Wednesday, February 1, 2012

VOE and reports of unusual birds

"May I see your license, registration, and proof of insurance, please?"

What does this officer want? Verifiable Objective Evidence. Business records verifying compliance to environmental regulations, tax statements for the last 7 years, proof of residence after moving to get your driver's license updated. All these are familiar situations that require VOE, some form of documentation that gives evidence of something.

Birding is the ultimate form of trust. I trust that you actually saw the bird you told me you saw. You trust that I didn't just make up a rare bird to get attention. In England (Bill Oddie's Little Black Bird Book), the term "stringer" is used to describe a birder who claims rare birds that no one else believes--untrustworthy, whether a deserved reputation or not.

Birding email lists are popular, with people of varying skill levels reporting common birds at their feeder or experts reporting the results of their latest rarity chase. When planning my precious birding time, I may want to look for rare birds that someone else found recently--perhaps a bird I've never seen before. If someone reports a "good" bird far away, I want to at least believe that the bird was identified correctly before I invest my time and fuel to go look for it.

So what do I make of a birding report from a birder I've never heard of, at a place rather distant, with 4 or 5 rare birds on it? An expert birder who just moved into the area? Or a beginner with more enthusiasm than accuracy?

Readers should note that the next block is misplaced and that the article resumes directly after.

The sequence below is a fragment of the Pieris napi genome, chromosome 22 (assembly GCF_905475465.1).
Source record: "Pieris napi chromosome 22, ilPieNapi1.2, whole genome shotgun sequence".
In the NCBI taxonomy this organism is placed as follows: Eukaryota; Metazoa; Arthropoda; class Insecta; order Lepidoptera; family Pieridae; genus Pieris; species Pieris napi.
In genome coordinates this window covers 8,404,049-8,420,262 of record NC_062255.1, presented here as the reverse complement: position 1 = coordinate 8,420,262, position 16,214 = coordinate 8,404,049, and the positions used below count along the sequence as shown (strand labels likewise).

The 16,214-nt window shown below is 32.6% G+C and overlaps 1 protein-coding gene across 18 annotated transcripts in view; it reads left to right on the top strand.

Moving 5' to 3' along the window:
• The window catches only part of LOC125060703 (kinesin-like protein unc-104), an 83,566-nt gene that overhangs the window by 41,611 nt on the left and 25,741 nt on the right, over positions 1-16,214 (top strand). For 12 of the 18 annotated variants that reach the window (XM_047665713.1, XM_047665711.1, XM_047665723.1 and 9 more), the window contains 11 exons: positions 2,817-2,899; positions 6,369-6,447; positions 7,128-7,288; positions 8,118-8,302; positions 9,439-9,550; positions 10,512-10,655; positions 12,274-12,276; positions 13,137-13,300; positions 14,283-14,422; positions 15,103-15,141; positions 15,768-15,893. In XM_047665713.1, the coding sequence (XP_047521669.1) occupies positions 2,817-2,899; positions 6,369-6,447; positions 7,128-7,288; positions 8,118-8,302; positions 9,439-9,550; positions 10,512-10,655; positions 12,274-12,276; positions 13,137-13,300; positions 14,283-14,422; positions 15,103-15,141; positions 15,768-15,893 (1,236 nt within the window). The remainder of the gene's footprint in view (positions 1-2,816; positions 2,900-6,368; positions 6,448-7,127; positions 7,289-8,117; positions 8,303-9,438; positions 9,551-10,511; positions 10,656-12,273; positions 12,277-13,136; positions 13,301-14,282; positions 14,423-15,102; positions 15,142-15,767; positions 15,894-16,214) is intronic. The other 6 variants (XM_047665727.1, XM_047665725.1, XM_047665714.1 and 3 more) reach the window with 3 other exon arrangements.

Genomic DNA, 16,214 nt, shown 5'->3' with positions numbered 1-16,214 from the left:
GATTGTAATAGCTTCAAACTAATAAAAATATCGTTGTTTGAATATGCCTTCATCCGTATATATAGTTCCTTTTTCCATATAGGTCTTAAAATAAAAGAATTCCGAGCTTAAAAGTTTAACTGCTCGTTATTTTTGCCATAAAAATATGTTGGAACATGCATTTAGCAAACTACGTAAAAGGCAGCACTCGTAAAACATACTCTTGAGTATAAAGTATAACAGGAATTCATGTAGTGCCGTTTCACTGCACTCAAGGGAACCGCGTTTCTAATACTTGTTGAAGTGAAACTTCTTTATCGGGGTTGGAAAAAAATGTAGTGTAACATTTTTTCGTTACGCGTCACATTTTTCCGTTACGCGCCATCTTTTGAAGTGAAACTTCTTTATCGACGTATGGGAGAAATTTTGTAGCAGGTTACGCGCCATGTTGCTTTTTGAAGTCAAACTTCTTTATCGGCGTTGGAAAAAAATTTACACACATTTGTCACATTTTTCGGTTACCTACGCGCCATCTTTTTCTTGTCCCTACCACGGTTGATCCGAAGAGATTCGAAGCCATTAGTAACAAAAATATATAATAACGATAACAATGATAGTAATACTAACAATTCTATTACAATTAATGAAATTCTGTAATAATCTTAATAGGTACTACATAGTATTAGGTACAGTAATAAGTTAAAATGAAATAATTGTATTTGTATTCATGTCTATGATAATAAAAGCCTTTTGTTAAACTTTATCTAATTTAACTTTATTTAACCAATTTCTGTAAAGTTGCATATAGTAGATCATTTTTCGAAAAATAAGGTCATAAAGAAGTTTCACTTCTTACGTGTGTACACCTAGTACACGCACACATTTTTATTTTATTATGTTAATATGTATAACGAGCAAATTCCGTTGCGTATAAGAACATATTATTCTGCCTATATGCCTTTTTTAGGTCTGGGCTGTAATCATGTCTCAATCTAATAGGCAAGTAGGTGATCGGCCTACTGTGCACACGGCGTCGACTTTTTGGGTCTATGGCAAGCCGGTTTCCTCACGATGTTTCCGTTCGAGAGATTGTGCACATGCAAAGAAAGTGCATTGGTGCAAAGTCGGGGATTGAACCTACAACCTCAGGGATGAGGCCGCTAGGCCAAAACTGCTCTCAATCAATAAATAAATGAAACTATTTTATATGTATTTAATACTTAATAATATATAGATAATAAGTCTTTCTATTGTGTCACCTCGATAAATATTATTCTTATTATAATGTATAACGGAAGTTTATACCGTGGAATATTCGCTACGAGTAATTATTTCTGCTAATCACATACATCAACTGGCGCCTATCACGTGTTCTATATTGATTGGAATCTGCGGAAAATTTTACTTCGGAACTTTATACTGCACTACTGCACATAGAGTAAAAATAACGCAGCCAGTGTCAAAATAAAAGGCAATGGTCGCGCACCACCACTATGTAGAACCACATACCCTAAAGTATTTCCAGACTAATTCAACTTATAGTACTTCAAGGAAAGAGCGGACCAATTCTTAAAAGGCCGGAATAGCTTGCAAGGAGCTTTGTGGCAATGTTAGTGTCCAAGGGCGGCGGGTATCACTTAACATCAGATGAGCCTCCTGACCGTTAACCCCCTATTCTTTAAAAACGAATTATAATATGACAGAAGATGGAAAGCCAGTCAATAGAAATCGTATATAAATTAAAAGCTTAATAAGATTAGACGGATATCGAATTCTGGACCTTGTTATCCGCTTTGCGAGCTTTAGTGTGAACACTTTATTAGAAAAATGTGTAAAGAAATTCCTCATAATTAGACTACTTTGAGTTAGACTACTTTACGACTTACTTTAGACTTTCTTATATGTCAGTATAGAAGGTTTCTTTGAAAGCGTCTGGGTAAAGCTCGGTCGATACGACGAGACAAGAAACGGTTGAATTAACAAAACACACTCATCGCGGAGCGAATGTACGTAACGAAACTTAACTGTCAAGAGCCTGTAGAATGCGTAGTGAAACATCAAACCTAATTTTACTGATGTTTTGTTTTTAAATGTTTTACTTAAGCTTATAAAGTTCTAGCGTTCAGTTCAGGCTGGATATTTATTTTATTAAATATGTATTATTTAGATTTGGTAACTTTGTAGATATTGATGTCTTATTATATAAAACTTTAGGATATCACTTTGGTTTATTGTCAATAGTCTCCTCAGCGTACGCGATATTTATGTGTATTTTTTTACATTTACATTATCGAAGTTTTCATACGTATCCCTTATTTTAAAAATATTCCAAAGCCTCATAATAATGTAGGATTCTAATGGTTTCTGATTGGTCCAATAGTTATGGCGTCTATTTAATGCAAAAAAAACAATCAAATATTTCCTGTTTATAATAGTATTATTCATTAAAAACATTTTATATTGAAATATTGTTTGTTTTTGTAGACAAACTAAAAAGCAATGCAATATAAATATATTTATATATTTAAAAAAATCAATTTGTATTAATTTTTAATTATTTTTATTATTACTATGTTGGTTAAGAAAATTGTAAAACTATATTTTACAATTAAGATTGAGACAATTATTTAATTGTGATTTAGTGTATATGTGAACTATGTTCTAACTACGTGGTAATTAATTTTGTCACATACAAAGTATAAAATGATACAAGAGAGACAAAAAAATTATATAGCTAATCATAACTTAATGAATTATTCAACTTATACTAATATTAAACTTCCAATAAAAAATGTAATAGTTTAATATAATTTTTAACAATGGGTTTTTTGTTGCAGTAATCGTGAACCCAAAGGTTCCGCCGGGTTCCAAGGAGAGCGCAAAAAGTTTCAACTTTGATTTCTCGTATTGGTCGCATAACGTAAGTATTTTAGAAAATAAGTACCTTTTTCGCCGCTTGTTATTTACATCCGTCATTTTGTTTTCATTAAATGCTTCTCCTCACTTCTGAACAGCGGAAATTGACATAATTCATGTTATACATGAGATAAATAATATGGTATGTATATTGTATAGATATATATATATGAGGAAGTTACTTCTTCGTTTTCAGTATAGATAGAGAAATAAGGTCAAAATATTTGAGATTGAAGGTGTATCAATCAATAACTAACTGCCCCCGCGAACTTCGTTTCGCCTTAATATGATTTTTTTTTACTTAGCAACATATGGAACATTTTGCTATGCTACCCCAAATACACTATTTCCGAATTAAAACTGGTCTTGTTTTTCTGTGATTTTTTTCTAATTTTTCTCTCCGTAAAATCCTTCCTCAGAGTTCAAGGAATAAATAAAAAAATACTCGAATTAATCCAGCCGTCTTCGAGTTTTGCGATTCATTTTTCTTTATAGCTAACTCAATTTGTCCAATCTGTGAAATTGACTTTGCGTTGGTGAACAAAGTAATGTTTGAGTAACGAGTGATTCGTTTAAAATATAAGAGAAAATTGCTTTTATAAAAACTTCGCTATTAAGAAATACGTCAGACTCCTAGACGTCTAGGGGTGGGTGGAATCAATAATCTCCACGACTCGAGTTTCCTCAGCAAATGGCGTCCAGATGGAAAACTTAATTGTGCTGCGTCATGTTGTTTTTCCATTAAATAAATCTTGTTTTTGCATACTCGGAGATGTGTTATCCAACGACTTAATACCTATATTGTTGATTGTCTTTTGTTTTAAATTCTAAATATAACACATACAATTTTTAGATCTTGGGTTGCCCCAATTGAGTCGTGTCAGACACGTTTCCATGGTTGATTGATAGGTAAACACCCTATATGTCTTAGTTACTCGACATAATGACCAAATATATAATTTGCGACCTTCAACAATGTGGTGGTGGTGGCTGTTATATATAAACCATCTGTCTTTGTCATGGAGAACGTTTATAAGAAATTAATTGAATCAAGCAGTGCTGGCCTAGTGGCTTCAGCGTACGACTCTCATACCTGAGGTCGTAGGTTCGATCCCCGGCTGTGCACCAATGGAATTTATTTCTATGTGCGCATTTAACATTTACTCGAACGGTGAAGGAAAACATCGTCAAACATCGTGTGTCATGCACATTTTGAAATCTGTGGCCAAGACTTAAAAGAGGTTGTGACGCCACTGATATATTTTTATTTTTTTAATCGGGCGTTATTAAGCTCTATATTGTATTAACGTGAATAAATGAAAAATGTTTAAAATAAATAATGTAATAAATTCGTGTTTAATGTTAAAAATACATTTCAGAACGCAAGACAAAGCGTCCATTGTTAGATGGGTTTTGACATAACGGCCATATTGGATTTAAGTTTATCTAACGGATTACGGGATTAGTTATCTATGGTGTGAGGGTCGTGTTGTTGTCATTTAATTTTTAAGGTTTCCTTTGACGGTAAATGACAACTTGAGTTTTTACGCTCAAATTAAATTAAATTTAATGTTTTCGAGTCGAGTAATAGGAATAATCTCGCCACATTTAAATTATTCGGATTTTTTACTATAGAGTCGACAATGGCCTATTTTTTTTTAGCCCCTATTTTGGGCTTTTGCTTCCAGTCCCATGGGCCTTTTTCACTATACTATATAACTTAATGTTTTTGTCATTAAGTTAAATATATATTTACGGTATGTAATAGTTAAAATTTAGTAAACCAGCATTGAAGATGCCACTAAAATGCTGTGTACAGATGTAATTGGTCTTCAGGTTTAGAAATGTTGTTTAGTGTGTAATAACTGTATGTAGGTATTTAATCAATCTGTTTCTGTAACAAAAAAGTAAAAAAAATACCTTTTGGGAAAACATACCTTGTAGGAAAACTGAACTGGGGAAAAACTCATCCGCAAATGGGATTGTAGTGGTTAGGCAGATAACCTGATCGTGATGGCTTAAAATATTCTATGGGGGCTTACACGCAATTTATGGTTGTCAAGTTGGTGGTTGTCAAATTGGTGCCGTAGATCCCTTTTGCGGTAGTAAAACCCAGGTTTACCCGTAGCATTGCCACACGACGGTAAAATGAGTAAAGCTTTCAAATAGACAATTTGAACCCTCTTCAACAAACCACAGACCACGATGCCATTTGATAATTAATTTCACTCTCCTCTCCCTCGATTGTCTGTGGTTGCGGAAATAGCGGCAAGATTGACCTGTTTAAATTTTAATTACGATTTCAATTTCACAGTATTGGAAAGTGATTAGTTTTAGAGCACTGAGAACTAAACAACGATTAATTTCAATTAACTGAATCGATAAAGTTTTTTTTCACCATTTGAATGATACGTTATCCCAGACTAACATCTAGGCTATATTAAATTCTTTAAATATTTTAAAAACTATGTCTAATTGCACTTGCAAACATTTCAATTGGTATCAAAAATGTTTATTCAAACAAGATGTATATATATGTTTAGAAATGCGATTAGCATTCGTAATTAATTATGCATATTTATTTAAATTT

It doesn't take much VOE to help me make up my mind. With the advent of excellent digital cameras, it'd be great to have a photo. But a simple description of the bird, written soon after the observation, would be nice. Don't tell me that you are very familiar with the species from somewhere else. Don't tell me you're positive of the identification. Tell me what you saw--not what you concluded. You don't have to write a Bird Records Committee-worthy description. Just tell me enough of what shape, color, field marks, calls, and behaviors you observed and let me draw a conclusion as to what the bird was.

The importance of writing descriptions of rare birds for my own personal records was brought to my attention recently. My next post (VOE and taking notes) will articulate.

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